A View from the Hill: See a gull? Give it a break

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I once hired a young reporter who turned out to have studied ornithology.

Whenever a fellow reporter would write “seagull” in a story — we were a coastal newspaper, so that was often — Joe would pounce.

“There is no such thing as a seagull,” he would chastise. “They are gulls.”

That was new to me, but I haven’t forgotten it. Now I correct others.

I was reminded of this the other day in a discussion on the NextDoor website, where neighbors can get worked up about most anything.

Barbara of the West End started it by writing about how she misses the gulls after a neighbor went to great lengths to scare them away, successfully.

“I work from my home office and loved watching the seagulls (oops!) in the spring,” Barbara wrote. “Building nests, sitting on eggs, seeing the babies emerge in their cute clumsiness. I look forward to it every year. This year my neighbor is waging war.”

She guessed “that maybe I am in the minority in my love for the gulls.”

Not at all, Barbara.

“I know how ya feel,” chimed in Alex from Parkside. “People always wreck nice things.”

And Stacey of the East End said, “I love waking up to the sound of the gulls (there ya go!). Come to the East End for an early a.m. walk. Gulls galore!!!”

But Lowell of the West End was having none of it.

“Seagulls made our deck unusable for a good many weeks in the spring/summer before we took measures to discourage them from using our roof to build nests,” he wrote. “Flying rats,” he called them.

Jodi of the West End said her household was split on the issue. “I love the seagulls. Husband hates them. So there’s that.”

But not just that. There is actually much more to the story.

There are 54 species of gulls in the world. Maine has seen 16 species, according to the late Peter Vickery, author of “Birds of Maine.” Most of those 16 species, like the lovely Arctic-based ivory gull, are seldom seen.

But not the herring gull, which is the most common here, and against which most complaints are filed. For causing a stink, nothing beats this bird.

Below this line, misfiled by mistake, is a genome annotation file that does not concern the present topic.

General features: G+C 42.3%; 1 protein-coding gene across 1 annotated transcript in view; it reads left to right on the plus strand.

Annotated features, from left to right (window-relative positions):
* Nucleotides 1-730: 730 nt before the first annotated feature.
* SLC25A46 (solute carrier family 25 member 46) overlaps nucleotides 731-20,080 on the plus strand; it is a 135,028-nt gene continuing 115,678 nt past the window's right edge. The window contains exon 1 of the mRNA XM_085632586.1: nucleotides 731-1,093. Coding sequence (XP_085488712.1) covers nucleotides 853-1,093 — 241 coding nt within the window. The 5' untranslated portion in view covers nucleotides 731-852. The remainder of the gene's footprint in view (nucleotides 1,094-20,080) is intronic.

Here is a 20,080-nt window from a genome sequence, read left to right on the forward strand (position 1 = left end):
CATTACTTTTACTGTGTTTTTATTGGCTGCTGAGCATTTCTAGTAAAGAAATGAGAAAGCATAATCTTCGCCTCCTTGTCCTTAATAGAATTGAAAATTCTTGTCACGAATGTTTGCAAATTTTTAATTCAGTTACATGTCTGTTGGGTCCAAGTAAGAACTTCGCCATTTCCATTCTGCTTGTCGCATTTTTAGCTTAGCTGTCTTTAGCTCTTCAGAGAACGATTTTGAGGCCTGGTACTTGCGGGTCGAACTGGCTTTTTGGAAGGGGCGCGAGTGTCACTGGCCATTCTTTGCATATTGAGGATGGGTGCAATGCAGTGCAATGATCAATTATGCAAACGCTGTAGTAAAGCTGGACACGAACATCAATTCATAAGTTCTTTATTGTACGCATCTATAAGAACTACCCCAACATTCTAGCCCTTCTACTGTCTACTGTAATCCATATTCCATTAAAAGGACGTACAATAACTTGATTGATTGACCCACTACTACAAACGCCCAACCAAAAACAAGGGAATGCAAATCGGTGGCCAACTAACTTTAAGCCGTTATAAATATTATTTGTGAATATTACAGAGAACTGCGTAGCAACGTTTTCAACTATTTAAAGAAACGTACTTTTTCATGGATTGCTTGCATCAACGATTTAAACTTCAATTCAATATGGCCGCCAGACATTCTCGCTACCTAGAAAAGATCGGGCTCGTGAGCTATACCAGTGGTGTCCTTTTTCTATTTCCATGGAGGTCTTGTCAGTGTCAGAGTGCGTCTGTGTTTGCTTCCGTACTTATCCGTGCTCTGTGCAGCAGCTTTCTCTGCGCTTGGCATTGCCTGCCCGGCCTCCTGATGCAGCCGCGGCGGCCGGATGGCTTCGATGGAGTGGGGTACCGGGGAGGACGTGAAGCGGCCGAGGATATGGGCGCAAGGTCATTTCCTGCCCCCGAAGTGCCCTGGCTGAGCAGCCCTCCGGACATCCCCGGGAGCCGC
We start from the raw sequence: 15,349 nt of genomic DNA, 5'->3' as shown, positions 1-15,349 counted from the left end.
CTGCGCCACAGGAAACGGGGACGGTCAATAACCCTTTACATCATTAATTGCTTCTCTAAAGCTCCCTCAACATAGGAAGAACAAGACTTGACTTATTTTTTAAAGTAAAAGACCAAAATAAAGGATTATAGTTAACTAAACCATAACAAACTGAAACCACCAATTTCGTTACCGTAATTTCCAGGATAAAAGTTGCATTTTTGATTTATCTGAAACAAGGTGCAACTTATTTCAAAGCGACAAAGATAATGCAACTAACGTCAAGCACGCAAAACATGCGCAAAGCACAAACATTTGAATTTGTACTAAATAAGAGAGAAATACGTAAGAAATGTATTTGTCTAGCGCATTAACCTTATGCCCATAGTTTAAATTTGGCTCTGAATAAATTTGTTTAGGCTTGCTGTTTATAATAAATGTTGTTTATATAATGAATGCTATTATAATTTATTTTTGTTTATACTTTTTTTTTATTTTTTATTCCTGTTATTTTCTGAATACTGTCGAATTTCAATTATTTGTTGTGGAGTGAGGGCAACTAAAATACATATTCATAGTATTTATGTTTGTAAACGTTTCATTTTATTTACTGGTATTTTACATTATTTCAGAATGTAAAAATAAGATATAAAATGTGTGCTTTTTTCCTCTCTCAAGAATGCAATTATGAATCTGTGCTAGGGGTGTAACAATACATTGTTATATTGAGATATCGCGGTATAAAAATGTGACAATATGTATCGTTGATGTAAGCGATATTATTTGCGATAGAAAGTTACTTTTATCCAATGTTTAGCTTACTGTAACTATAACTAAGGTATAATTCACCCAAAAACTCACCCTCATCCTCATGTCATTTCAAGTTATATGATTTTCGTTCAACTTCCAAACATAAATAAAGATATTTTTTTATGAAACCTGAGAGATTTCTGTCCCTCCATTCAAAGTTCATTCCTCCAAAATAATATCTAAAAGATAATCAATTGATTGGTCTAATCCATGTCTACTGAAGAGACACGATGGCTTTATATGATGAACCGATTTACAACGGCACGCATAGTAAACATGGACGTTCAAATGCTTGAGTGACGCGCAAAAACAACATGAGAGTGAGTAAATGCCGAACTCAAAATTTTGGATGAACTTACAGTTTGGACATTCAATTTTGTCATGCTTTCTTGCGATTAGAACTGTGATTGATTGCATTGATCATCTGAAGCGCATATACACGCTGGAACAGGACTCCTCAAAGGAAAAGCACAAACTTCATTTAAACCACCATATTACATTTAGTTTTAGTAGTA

I once sat outside at a lobster shack on a Portland wharf with the managing editor of this newspaper. A huge gull swept in suddenly, narrowly missed the editor’s head, grabbed a French fry from the hand of a woman eating at a table next to us, and flew off.

It was an act of the highest aviation skill, although the herring gull is actually kind of clumsy.

It was also an act of desperation. Life is tough for gulls, and getting tougher. It’s never been easy. First, it was the millinery trade in the late 1800s, which hammered the population in pursuit of feathers for hats. The birds weren’t protected federally until the Bird Protection Act of 1918.

But the act left room for killing the population to protect public safety. In the 1920s and ’30s, according to Vickery, puncturing and oiling of eggs was used to slow the growth of coastal nesting populations.

The population recovered, but the other foot fell when New England’s fisheries collapsed between 1970 and 1990, coinciding with the closure of nearly 400 landfills in Maine and hundreds more across New England. 

I clearly recall driving through Manchester, New Hampshire, on summer holidays and seeing huge flocks of gulls swarming the landfill. It was a difficult picture to reconcile for a kid used to seeing them on the beach in Maine.

Suddenly, the herring gull had to pivot from the bottomless free buffet of the dumps to another food source. And that’s when some of them turned to cities for sustenance.

Hence the messy roof decks on the Portland waterfront where the herring gulls have taken up residence. So it was to those rooftops University of New England ornithologist Noah Perlut and his students climbed a couple of years ago to band and study the urban gulls.

Perlut was profiled in 2020 by Yankee magazine. A reporter accompanied him to the seldom-visited roof of the Portland Museum of Art, one of several rooftops where Perlut has been observing the herring gull.

In the summer of 1999, 96 herring gull chicks hatched in nests on the roofs of the museum, according to the story. Across the city, Perlut estimates 300 chicks are hatched on these rooftops each season. He doesn’t know if that’s a trend, but he points out that in the United Kingdom cities have seen populations of urban gulls quadruple.

Meanwhile, as Yankee pointed out, the gull population in the Gulf of Maine declined by 40 percent. The urban herring gull may be here to stay, so Perlut thinks it’s time city dwellers got to know their new neighbors. 

“Part of this is for the love of understanding the animals that we’re so in contact with every day,” he told the magazine. “They just have a bag full of mysterious behaviors that we see here on the street and we think it’s that simple, when their lives in reality are much more complicated.”

And remember, for every gull stealing a French fry or tearing open a plastic garbage bag, there are many more bobbing peacefully in the ocean waves, or soaring gracefully on thermals high in the sky. 

They’re not looking for trouble. Just survival. 

So if you don’t like them, suggests Mary on NextDoor, “Don’t live by the ocean.”

Andrew Marsters is an award-winning journalist and former journalism instructor at the University of New Hampshire. He lives on Munjoy Hill.

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